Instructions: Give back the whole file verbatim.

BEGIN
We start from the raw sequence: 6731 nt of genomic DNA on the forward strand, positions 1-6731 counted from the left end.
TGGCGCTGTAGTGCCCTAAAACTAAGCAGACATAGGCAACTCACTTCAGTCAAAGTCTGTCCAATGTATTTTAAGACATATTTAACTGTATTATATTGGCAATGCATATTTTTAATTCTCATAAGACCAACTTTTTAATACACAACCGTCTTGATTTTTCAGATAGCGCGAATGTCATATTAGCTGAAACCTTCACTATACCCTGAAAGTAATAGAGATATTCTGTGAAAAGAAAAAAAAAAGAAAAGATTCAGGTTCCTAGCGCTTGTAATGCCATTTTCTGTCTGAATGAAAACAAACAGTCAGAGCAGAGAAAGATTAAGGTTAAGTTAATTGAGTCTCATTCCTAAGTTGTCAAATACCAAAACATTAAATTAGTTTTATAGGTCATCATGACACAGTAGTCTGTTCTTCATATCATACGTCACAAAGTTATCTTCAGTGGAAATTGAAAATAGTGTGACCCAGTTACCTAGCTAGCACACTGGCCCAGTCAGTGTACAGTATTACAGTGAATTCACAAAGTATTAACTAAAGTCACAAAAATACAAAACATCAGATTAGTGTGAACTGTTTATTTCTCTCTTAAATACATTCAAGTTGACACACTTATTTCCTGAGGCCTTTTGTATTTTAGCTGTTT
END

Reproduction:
We start from the raw sequence: 6731 nt of genomic DNA on the forward strand, positions 1-6731 counted from the left end.
TGGCGCTGTAGTGCCCTAAAACTAAGCAGACATAGGCAACTCACTTCAGTCAAAGTCTGTCCAATGTATTTTAAGACATATTTAACTGTATTATATTGGCAATGCATATTTTTAATTCTCATAAGACCAACTTTTTAATACACAACCGTCTTGATTTTTCAGATAGCGCGAATGTCATATTAGCTGAAACCTTCACTATACCCTGAAAGTAATAGAGATATTCTGTGAAAAGAAAAAAAAAAGAAAAGATTCAGGTTCCTAGCGCTTGTAATGCCATTTTCTGTCTGAATGAAAACAAACAGTCAGAGCAGAGAAAGATTAAGGTTAAGTTAATTGAGTCTCATTCCTAAGTTGTCAAATACCAAAACATTAAATTAGTTTTATAGGTCATCATGACACAGTAGTCTGTTCTTCATATCATACGTCACAAAGTTATCTTCAGTGGAAATTGAAAATAGTGTGACCCAGTTACCTAGCTAGCACACTGGCCCAGTCAGTGTACAGTATTACAGTGAATTCACAAAGTATTAACTAAAGTCACAAAAATACAAAACATCAGATTAGTGTGAACTGTTTATTTCTCTCTTAAATACATTCAAGTTGACACACTTATTTCCTGAGGCCTTTTGTATTTTAGCTGTTT